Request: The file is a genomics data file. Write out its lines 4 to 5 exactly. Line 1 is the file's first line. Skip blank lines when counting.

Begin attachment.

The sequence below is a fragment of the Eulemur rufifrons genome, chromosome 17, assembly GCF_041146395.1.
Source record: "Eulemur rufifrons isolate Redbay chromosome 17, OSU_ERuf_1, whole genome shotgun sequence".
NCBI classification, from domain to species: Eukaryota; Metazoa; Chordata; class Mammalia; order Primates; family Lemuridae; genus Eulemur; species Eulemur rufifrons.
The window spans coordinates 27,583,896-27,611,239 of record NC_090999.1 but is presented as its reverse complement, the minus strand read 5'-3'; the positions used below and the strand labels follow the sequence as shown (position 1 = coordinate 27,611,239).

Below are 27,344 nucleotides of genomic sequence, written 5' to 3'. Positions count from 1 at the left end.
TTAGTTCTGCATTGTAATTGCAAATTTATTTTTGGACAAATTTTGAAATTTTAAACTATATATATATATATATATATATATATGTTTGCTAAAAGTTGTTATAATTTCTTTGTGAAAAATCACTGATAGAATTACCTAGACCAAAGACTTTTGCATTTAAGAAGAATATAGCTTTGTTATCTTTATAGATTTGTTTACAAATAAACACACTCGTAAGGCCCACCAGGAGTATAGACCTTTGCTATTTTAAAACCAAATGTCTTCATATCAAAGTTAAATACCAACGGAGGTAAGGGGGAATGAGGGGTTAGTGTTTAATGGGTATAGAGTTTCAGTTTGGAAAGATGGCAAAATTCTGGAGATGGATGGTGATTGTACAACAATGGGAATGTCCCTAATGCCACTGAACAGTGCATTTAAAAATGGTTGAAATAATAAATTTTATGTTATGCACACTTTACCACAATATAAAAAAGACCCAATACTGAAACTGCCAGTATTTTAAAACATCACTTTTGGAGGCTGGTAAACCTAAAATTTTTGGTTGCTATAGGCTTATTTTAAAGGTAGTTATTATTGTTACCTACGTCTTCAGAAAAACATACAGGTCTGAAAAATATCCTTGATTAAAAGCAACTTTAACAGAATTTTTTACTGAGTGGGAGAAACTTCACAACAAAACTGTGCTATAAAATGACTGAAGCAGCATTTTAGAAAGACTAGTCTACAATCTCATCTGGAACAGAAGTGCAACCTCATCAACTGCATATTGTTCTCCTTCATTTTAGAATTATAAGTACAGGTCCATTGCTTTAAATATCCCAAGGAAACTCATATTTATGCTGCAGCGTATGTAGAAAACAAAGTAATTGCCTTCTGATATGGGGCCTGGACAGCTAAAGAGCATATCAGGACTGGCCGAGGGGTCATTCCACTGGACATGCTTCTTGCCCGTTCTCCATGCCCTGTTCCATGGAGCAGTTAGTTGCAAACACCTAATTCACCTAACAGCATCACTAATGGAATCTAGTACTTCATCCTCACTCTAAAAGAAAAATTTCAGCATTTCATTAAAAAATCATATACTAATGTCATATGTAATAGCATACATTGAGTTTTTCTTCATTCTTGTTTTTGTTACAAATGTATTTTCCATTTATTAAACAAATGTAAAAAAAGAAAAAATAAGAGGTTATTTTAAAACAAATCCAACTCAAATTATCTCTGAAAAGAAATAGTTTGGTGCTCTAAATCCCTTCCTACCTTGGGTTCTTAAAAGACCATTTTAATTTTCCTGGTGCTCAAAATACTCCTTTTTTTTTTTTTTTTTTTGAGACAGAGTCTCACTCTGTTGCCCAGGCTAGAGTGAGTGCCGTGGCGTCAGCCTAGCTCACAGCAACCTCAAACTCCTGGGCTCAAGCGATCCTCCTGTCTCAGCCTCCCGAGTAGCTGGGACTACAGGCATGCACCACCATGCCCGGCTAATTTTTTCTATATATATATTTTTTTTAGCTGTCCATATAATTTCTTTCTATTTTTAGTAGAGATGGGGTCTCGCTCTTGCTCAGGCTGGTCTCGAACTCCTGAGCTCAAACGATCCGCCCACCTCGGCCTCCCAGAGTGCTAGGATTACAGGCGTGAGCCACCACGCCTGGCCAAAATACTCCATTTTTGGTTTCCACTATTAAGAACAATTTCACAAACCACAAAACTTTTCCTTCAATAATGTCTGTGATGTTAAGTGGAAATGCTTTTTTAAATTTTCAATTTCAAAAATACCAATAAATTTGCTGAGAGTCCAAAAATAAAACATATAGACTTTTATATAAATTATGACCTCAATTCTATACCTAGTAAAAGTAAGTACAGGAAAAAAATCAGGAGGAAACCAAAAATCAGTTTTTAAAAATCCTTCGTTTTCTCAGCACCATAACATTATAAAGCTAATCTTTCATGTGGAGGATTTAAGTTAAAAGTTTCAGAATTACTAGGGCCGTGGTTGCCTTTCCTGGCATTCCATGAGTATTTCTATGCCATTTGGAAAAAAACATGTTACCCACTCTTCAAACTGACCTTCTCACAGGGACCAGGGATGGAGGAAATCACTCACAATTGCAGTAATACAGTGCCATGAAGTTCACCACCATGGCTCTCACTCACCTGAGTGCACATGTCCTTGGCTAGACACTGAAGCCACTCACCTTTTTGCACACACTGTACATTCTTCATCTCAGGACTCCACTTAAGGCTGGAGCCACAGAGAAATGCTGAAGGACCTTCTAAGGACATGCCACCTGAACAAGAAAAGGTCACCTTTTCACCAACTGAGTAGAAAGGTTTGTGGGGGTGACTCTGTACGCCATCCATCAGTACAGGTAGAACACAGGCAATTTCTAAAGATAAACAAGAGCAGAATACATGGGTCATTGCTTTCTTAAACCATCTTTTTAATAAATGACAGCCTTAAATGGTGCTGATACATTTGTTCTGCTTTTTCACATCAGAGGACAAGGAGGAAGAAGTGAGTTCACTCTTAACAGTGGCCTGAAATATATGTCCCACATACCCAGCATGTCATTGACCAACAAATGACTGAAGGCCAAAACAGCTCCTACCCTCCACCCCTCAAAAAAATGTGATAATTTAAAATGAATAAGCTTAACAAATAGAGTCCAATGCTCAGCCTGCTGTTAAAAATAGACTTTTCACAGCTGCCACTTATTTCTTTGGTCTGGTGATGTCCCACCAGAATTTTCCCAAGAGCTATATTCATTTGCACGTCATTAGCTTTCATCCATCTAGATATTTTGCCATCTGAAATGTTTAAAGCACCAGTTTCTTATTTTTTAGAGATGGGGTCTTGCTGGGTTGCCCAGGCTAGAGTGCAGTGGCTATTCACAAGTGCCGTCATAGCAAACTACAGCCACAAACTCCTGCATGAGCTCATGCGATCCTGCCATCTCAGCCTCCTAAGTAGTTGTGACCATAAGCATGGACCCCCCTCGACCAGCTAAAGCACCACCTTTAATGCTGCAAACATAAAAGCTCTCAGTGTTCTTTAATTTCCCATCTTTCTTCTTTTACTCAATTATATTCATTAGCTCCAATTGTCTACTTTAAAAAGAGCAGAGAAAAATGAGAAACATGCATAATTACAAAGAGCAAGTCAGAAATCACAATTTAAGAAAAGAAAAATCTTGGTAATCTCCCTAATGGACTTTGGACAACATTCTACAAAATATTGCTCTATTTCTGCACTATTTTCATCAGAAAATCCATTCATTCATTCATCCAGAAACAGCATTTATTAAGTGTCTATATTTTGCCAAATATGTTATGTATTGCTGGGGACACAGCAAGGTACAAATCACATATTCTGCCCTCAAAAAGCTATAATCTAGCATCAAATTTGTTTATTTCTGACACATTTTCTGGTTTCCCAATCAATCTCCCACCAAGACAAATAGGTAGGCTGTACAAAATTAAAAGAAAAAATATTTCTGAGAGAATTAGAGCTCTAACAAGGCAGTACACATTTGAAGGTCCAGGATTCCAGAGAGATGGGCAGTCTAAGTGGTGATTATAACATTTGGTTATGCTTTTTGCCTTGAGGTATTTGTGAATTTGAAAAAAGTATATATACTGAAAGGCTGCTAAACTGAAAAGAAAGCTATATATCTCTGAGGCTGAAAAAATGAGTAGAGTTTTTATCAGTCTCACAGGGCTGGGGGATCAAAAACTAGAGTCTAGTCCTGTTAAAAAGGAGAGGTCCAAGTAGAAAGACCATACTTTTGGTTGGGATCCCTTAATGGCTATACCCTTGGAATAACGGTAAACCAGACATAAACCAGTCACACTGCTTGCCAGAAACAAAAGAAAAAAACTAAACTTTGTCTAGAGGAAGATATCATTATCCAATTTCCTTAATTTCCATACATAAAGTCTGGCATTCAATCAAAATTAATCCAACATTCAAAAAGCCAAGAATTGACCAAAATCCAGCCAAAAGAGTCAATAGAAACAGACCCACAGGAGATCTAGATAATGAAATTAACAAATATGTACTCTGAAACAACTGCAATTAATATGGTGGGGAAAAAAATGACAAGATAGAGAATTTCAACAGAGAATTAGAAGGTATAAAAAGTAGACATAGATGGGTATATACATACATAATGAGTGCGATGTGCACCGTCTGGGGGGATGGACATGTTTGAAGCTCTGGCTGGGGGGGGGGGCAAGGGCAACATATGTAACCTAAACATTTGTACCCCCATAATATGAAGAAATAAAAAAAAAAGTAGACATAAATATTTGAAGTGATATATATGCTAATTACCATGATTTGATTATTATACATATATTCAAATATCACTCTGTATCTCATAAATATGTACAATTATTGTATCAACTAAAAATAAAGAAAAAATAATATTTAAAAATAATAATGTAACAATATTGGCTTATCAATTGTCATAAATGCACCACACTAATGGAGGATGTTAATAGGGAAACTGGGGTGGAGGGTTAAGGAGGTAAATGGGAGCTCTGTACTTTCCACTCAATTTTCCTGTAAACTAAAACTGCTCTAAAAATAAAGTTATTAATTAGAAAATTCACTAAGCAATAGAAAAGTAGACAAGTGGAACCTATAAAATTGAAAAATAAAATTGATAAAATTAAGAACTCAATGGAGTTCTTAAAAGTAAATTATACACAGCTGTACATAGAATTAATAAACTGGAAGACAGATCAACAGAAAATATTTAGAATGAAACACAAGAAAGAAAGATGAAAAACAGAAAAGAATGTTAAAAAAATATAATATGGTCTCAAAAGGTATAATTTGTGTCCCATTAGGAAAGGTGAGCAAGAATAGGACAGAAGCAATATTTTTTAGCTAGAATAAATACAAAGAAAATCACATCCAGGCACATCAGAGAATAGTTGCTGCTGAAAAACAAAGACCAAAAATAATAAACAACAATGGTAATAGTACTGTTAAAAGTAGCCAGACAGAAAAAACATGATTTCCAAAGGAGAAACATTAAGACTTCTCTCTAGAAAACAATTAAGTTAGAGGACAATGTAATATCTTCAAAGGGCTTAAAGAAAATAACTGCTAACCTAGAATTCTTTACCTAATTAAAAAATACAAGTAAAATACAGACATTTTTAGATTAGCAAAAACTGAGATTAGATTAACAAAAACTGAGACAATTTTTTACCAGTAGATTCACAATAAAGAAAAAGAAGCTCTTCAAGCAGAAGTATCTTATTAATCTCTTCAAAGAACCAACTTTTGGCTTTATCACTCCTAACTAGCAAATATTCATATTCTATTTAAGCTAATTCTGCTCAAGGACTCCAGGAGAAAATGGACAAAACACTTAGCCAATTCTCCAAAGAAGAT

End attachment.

The window spans coordinates 27,583,896-27,611,239 of record NC_090999.1 but is presented as its reverse complement, the minus strand read 5'-3'; the positions used below and the strand labels follow the sequence as shown (position 1 = coordinate 27,611,239).

Below are 27,344 nucleotides of genomic sequence, written 5' to 3'. Positions count from 1 at the left end.